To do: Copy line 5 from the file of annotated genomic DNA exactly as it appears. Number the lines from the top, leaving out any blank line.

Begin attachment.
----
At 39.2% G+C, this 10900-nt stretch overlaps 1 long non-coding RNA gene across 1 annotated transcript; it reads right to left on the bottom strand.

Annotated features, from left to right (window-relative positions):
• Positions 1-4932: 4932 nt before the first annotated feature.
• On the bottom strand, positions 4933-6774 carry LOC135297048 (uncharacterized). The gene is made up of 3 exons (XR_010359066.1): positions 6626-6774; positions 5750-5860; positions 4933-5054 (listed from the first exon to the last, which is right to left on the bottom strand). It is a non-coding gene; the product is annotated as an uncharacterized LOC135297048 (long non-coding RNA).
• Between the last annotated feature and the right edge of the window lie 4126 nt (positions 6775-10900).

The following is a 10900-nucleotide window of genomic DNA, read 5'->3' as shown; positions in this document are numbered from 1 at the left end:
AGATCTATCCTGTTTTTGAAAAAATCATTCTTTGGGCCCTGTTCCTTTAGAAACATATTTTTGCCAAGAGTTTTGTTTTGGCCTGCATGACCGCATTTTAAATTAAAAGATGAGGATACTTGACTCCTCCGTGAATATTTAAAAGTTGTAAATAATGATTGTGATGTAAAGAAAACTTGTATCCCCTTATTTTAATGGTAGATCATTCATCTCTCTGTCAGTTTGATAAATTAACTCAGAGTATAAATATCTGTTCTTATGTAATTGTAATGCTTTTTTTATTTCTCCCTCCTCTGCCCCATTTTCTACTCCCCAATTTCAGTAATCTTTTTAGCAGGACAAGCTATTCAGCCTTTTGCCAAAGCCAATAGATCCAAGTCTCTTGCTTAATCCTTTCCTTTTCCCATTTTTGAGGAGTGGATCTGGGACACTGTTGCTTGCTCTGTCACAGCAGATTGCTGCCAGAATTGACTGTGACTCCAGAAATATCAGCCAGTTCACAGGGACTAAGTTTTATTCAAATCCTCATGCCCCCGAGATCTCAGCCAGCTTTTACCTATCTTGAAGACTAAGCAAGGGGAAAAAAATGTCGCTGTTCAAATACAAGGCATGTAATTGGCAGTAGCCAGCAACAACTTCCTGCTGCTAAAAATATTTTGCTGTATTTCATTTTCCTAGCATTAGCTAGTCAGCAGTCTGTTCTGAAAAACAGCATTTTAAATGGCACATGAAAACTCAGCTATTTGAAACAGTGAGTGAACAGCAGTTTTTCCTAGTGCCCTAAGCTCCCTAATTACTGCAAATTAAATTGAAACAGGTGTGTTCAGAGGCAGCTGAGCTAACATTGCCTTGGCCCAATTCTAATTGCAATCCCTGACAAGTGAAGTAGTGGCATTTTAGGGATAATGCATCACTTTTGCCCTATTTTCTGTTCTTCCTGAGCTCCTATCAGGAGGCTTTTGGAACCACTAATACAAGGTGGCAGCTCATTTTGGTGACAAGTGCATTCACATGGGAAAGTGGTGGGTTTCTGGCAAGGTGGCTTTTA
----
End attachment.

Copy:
• Between the last annotated feature and the right edge of the window lie 4126 nt (positions 6775-10900).